Configuration Management has always been a big ticket item. It is much bigger now that we are running applications at scale with orchestration systems like Mesos. Everyone has their own opinion and they have their different ways to specify and retrieve configurations for the application. Some people use key value store, some use home grown solution whereas some have tied it with their version control repositories. We want a way to systematically specify, control and account for changes to the application running through an orchestration system. We want to maintain software integrity and traceability throughout the lifecycle of that application.
With all the effort invested around creating multiple frameworks for Mesos, adding new features to the Mesos kernel, and creating a nice frontend like DCOS from Mesosphere, a very little effort has been spent around the configuration management of an application running through Mesos. As things stand right now, if you run containerized workload, you bake the configuration of your application in the image itself. Maybe you can make it more dynamic by passing ENV values through the framework to the containers. But then again, how many ENV variables will you expose if there are multiple configurations for different environments ? That is the first part of the issue.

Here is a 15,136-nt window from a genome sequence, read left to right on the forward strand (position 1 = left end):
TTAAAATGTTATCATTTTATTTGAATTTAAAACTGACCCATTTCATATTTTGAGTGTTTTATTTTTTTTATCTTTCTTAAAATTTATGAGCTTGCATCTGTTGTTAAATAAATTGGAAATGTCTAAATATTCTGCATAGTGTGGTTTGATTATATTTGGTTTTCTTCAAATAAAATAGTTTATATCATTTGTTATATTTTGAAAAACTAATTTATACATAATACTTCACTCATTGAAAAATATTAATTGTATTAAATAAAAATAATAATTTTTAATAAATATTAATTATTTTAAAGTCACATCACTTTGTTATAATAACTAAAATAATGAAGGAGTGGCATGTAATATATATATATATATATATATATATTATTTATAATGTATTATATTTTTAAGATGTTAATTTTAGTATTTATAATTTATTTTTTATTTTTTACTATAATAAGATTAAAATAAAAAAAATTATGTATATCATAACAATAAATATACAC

Second part is how would you store those configurations externally and how would they interact with Mesos’s orchestration of containers. Lets say you are able to retrofit your existing configuration management system with Mesos, but how would you built in access control mechanism since the containers are ephemeral and they have a unique name.
That brings us to our third problem. What if you want your applications to automatically adapt to the changes happening in the infrastructure or one of your endpoint changes. How would the application pick up those changes, reconfigure themselves and automatically adapt to it without having to relaunch your application through the frameworks (for ex: Marathon).
These are real burning questions that one needs to address before running heterogeneous workload on Mesos. Things would have been simple if you are running simple workload and their configuration is pretty static. With Mesos, you can scale those applications to millions of copies (provided you have resources). But things can be tremendously different when you have a heterogeneous workload and they have myriad set of configurations.
We, at YP, are one of the big Mesos shop. We have spend significant amount of time and energy to run heterogeneous workload on Mesos and have written tools and technologies around it. Since we are leveraging open source technology for our benefit, we feel we should share our findings and solutions so that we can make a healthy Mesos ecosystem.
I would love to talk about this during the #MesosCon2016 if they accept this proposal. Register for the conference if you haven’t.